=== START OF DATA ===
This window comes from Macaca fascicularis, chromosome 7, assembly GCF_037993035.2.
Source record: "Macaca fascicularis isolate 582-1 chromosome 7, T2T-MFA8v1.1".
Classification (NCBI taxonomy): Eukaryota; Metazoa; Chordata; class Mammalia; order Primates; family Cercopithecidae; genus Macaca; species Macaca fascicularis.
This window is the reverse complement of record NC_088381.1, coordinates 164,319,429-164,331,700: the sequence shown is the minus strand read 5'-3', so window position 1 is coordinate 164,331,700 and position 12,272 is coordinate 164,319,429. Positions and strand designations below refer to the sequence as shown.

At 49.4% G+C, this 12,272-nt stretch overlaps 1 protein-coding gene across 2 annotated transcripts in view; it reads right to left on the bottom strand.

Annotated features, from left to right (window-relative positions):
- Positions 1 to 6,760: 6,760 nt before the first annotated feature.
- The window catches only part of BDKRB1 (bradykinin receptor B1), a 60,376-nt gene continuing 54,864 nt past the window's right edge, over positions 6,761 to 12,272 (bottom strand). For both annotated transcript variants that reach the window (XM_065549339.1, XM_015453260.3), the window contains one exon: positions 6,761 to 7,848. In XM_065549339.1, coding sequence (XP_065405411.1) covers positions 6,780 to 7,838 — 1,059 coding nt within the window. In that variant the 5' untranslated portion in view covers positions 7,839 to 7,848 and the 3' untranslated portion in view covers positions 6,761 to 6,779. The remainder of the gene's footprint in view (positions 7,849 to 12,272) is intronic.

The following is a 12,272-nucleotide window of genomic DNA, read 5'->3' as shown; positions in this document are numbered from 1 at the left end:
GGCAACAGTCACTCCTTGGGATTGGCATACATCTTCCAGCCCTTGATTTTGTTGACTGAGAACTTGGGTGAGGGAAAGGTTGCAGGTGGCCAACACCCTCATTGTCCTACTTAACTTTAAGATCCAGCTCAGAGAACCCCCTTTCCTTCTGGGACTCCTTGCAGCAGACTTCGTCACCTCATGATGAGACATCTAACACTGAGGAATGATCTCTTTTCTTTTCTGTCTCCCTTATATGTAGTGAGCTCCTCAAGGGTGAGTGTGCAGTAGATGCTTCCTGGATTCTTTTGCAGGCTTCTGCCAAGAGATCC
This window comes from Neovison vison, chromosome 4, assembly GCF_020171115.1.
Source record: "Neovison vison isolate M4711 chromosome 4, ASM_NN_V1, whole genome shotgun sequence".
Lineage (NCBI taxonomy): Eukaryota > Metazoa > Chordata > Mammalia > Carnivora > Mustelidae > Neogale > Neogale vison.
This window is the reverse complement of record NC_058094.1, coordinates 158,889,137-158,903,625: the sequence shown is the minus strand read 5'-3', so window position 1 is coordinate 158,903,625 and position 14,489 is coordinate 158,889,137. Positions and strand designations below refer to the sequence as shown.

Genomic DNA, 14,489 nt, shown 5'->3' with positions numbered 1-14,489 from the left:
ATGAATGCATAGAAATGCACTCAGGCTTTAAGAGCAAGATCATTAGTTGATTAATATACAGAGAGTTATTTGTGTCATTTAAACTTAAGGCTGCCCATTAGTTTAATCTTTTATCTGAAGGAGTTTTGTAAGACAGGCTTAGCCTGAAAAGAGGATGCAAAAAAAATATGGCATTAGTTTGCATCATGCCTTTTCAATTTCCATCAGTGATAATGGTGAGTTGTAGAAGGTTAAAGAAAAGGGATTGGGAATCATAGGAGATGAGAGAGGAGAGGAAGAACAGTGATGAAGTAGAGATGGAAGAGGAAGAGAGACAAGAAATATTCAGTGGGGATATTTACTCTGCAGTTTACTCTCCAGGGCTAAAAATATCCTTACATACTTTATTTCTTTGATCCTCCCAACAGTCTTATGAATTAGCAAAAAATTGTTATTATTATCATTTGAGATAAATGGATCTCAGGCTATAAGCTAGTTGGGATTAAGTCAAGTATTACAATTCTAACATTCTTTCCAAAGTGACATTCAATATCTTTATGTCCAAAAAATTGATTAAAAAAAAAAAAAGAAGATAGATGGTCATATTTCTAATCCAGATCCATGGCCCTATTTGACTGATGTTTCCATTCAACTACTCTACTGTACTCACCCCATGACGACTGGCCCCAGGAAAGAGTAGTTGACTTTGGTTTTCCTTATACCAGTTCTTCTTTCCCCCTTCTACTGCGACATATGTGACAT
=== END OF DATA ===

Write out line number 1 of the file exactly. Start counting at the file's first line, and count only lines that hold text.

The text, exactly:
This window comes from Macaca fascicularis, chromosome 7, assembly GCF_037993035.2.